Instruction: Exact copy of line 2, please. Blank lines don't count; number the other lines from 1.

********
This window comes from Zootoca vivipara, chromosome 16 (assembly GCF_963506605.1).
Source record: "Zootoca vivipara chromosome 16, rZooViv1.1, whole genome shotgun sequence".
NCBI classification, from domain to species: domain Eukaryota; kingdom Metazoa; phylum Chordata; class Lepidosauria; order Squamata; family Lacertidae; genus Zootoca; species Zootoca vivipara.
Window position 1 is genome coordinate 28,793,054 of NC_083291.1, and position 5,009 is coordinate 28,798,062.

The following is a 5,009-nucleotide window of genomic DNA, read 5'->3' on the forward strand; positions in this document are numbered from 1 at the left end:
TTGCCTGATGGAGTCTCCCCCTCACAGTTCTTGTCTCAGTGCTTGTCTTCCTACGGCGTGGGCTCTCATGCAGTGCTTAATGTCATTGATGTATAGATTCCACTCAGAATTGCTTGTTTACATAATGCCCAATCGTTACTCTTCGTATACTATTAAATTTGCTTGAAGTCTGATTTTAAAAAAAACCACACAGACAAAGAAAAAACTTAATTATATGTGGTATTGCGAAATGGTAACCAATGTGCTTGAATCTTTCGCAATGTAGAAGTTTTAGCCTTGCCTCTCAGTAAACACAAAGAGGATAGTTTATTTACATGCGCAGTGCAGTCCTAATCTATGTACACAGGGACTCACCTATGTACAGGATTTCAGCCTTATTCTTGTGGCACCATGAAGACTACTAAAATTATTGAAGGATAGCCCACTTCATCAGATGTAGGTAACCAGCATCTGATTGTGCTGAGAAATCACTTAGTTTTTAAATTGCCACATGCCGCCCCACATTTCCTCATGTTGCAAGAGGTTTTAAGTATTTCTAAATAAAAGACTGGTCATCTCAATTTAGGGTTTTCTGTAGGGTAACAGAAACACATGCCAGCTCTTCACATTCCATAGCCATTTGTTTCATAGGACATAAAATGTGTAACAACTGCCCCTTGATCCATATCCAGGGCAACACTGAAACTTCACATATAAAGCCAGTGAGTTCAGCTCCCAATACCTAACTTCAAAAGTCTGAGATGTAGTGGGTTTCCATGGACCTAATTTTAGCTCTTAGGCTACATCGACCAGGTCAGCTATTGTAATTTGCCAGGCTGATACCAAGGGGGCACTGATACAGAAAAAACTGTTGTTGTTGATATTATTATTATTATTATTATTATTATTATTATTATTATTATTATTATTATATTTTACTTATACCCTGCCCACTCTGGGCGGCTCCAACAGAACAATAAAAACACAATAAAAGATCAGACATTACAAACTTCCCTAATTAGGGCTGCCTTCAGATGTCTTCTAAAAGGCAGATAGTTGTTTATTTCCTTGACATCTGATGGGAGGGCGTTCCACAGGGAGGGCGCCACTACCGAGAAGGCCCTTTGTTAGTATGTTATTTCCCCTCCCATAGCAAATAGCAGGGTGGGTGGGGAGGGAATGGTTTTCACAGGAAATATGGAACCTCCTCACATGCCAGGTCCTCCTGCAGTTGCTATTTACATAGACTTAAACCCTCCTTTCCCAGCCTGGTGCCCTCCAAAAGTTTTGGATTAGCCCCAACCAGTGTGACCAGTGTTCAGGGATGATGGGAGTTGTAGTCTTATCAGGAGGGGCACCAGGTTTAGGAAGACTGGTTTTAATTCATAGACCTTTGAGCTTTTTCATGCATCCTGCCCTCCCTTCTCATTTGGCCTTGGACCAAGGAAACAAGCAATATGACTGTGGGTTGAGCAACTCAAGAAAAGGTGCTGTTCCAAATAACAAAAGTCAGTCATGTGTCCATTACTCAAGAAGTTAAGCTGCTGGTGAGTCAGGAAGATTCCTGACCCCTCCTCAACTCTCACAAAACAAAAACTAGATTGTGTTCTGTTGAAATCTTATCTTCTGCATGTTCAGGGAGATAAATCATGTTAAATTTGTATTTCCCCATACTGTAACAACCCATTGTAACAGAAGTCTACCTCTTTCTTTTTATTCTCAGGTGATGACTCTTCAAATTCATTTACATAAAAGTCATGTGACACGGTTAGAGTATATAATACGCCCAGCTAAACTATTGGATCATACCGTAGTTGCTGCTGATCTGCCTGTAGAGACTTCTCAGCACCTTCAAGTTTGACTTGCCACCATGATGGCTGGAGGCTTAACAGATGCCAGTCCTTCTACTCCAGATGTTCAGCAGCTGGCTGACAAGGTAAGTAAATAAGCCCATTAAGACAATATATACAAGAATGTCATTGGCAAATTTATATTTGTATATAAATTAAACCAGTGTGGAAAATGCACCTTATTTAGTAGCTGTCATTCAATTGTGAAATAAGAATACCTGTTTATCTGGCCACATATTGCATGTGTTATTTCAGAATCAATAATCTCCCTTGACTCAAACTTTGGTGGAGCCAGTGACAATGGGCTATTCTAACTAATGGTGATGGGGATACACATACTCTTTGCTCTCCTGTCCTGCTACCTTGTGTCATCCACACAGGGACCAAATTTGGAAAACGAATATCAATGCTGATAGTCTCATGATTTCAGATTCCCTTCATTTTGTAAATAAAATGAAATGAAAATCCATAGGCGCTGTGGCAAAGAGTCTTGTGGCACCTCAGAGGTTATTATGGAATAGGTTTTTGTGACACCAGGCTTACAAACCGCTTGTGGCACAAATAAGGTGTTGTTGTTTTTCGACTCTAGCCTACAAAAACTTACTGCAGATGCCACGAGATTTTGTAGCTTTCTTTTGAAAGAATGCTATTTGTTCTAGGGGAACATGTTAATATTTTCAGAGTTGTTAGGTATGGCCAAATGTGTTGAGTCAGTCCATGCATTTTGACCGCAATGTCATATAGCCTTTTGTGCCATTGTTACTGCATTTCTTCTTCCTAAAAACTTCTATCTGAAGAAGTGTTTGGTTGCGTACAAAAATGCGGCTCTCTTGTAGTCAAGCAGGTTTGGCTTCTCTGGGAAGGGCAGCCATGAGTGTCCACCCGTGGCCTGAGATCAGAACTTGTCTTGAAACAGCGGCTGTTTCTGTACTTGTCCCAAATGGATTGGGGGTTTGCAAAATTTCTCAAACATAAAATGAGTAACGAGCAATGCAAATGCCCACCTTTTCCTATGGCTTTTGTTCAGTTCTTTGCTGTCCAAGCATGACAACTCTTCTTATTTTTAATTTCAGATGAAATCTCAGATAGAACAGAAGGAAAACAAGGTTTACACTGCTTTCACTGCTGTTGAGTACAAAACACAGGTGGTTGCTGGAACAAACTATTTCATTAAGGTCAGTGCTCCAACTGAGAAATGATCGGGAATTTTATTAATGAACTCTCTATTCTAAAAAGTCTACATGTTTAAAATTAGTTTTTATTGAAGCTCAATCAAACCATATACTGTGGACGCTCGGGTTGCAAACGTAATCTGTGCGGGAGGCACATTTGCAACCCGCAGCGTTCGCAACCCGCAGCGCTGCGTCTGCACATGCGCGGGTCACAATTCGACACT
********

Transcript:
Source record: "Zootoca vivipara chromosome 16, rZooViv1.1, whole genome shotgun sequence".